Orville Brown | Don’t peddle Seaga half-truths
I write to contest positions taken by my friend, Delano Franklyn, in his article, ‘Seaga: the good, the bad and the ugly’ ( Sunday Gleaner, June 30, 2019). He suggests (i) that Edward Seaga cannot be a hero because he was disliked by the people, the proof being his loss of five elections; (ii) that he has a lot to answer for because of the CIA involvement in the 1980 election; (iii) that he was known to associate with gunmen and to impede the security forces.
I take issue also with Dian Austin-Broos, writing from Australia to accuse me of besmirching the name of former PNP vice-president Wills O. Isaacs. She asserts or implies (i) that the infamous Gordon Town Riot developed after an altercation there between Manley and Bustamante; (ii) that political garrisons and gang warfare only began after the construction of urban high-rises in the 1960s; (iii) that there was good cause to try Bustamante for manslaughter in 1946; and (iv) that the JLP knew about the bombing of the tramcar in Kingston in 1948.
Delano suggests that the loss of five elections should bar Seaga from heroic status. But Norman Manley lost six polls – 1944, 1949, 1958, 1961, 1962 and 1967 – and was persuaded to resign as party leader in 1969 because the PNP felt he would continue to lose elections. With all that, no one could suggest that he should not have been declared a hero.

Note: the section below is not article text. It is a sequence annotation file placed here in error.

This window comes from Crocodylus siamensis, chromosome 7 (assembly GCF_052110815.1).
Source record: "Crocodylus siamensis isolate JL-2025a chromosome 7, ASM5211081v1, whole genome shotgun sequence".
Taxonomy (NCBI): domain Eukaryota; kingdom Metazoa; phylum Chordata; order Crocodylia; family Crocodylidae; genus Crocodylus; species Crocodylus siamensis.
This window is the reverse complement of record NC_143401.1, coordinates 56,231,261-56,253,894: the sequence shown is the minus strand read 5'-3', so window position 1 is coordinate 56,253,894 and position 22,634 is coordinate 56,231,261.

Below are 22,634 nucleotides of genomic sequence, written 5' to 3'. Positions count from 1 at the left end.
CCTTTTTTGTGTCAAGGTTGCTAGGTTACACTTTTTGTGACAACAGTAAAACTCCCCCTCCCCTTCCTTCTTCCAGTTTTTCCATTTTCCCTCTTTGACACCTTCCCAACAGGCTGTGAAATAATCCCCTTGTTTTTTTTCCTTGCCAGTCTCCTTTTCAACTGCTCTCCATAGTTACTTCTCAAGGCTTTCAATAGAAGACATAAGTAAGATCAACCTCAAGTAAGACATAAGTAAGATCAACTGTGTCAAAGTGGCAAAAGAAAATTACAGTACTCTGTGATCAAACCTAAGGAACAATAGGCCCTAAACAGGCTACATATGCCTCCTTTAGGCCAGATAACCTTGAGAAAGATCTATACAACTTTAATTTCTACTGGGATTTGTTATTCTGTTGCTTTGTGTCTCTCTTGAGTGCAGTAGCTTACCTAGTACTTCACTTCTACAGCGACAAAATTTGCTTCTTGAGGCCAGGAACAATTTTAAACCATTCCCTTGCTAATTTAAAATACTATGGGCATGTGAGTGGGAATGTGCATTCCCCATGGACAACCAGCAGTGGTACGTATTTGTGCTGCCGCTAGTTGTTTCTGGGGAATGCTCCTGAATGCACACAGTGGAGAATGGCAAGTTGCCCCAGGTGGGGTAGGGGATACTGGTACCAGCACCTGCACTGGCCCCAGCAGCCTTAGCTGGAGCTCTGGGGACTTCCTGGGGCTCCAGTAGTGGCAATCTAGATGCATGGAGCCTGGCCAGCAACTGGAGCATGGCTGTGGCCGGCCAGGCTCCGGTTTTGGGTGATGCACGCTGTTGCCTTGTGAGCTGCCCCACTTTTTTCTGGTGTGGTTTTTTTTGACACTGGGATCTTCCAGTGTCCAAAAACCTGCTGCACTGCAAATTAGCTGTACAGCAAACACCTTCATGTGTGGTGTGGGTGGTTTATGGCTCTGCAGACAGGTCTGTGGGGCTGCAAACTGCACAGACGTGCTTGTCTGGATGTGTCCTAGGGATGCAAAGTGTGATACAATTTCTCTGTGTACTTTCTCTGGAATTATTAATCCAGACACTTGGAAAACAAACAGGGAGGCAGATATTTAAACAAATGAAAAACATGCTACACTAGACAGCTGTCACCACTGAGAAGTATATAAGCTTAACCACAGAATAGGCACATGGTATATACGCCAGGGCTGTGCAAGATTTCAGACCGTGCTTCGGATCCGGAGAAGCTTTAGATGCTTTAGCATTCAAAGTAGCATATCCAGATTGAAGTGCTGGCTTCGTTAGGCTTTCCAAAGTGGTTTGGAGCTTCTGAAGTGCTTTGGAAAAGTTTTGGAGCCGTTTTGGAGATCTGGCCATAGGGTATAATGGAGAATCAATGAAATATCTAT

If one follows the logic of Delano’s argument, it leads to the conclusion that had it not been for CIA involvement, the PNP would have won the 1980 election and bound the country hand and foot and handed it over to Castro and the Socialist International. That seems to have been the plan because the high-riding socialists in the ’70 were saying, “Nicaragua 1978, Grenada 1979, Jamaica 1980.”
The truth is that the CIA, although they had observers in the local US embassy as in every other, had no direct or indirect CIA involvement in our election. No such operative was ever held and charged for any offence before, during, or after the 1980 election, and Michael Manley, interviewed by Penthouse Magazine at the time, admitted that there was no such evidence. The testimony of Philip Agee, the renegade CIA agent who supported the PNP claim, cannot be taken seriously, and declassified CIA files since 2000 have shown that there had been no covert operations in Jamaica.
The appeal to the death statistics in the 1980 election (800-plus) does not help the case because we have continued to butcher each other in larger numbers outside the pale of political conflict. The food shortages were not caused by Seaga or the CIA but by Manley’s feckless management of the economy and the decimation of the tourist industry.
Of gunmen and garrisons
After the breakdown of law and order in the inner city, the country saw the emergence of community enforcers called dons; men who involved themselves in politics, community defence, and crime, independently of the political representatives who had to engage them because the MPs represent ‘the good, the bad, and the ugly’. So Seaga had his Claudius Massop, Jim Brown, and Biah Mitchell, and Manley had his Burry Boy, Feathermop, Blackatooth, and his “ paseros in the garrison ( a criminal gang).” Seaga was regularly reviled for Massop and Jim Brown but comparatively little was said about the PNP men. As to Seaga mollycoddling badmen, it was he who, in 1994, gave the police commissioner the names of men, including Dudus, whom he wanted to have arrested for criminal activity in the constituency.